According to the government’s latest figures, we currently have the best part of 1m vacancies in the British economy. If today’s fall in migration is sustained then it is inevitable that without migrants' skills to help plug these gaps, orders will go unfulfilled, businesses will suffer, the economy will falter and British jobs will be at risk.
Immigration will then fall even faster, as will British workers’ job security.
Britain’s post-Brexit choice is simple: lower immigration and a stalled economy or higher British employment with migration at comparable levels to recent years."
At the end of his first week in office, President Donald Trump signed an executive order which placed a 120-day moratorium on refugee resettlement to the U.S., cut the number of refugees admitted annually to 50,000 and indefinitely banned the acceptance of Syrian refugees. During a speech at the Pentagon, Trump claimed that these measures were put in place to “keep radical Islamic terrorists out of the United States of America”.
A 2016 study by the Cato Institute, a libertarian think tank, sheds light on the number of terrorism incidents involving refugees in the U.S. Between 1975 and 2015, 20 refugees – of over 3 million admitted to the U.S. – were convicted of terrorism. There were three fatalities, all from attacks committed by Cubans in the 1970s. However, the Institute notes that all these attacks occurred before the rigorous refugee screening procedures used today were put in place by the 1980 Refugee Act. They found that an American’s annual chance of dying in a terrorist attack committed by refugees is one in 3.64 billion. The report’s author, Alex Nowrasteh, has recently argued that Trump’s executive order “will have…virtually no effect on improving U.S. national security”.
Photo: Dulles International Airport (VA) Muslim Ban Protest. Photograph: Geoff Livingston. CC-BY-NC-ND
The low recognition rate for the granting of asylum to refugees from Eritrea – which suffers severe levels of repression – has long been a concern to refugee organisations, the Independent Advisory Group on Country of Origin Information and Parliament’s Home Affairs Committee. A new Guardian report demonstrates the impact that recent updates to the Home Office's official guidance have had on children in the Calais settlement.
In a further development, SNP MP Stuart McDonald has written to the Home Secretary expressing concern at the effects of this country information for Eritrea, on which Home Office officials depend for their assessment. The new guidelines were discredited in court in October last year, but they have nonetheless effectively excluded some very vulnerable children from the scope of the transfer process. This was established after the Dubs Amendment was passed. Lord Dubs, a former child refugee, was able to secure an arrangement for unaccompanied children to be offered safe refuge in the UK.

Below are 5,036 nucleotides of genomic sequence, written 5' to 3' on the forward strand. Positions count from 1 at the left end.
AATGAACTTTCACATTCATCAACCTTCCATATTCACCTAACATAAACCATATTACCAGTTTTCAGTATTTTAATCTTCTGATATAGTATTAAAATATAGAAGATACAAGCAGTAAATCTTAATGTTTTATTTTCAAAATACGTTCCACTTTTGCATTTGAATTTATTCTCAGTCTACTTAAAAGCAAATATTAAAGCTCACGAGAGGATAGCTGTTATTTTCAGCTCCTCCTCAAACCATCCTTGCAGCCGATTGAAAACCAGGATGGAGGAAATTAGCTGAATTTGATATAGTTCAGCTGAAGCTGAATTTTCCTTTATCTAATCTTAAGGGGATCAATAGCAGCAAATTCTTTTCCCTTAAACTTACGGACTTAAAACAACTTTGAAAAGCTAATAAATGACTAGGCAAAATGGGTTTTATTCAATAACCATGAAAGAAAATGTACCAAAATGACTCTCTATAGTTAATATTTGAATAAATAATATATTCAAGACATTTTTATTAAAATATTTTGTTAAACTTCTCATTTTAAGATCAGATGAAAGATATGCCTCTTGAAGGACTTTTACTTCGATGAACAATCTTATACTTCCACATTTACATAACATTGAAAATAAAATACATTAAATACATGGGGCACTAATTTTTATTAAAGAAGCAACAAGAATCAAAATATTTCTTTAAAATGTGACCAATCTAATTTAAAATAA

The government determined the countries of origin from which children would be accepted under the Dubs Amendment. This decision was based on the success rate of applications for asylum. However, at the time applications were being made on incorrect information about the situation in Eritrea. McDonald argues that Eritrean children should be considered within the framework of the Dubs Amendment. He says that excluding them is “wrong in principle”.
It is believed that 10,000 children have already gone missing in Europe, and that there are 95,000 unaccompanied children still in need of help.
The Education Select Committee is looking at “the impact of exiting the European Union on higher education”, writes Gill Green of Migration Matters Trust. Individuals giving evidence to the Committee on 11 January 2017 highlighted the critical contribution of non-British staff, students and research partners to the success of British higher education.
International students are the UK's third largest “export” - but polls show that Brexit has had a worldwide negative impact on students' likelihood to apply for UK study. EU applications are already down; student numbers may fall if their fees go up and their current free movement is replaced by cumbersome and expensive visas.
EU citizens make up 20% of the staff of the Russell Group - and a higher percentage of researchers and staff in the economically key areas of maths, science and engineering. These staff need reassurance about their positions - and the status of their families.
The UK is a world leader in many research areas; but almost half that research involves outside partners. At the moment five of our top ten partners are EU countries. One in four British research publications is joint with a European partner. So, if universities are to continue as world leaders, they need a replacement for EU research funding and a way to maintain research collaboration with European centres.
Catherine Barnard, professor of EU law at Cambridge University, warned that a “hard Brexit” would “cut off the flow of excellent people who are coming at the moment”. She quoted a 14 per cent drop in applications from the EU for undergraduate courses at Cambridge in 2017. Postgraduate applications had gone up, but there were already signs of future concern. Those who declined the offer of a postgraduate place mentioned perceived anti-immigrant sentiment post-Brexit; the falling value of bursaries with the falling pound; and the uncertainty of future cross- European research collaboration.
The full evidence sessions can be heard via the Parliament select committee website.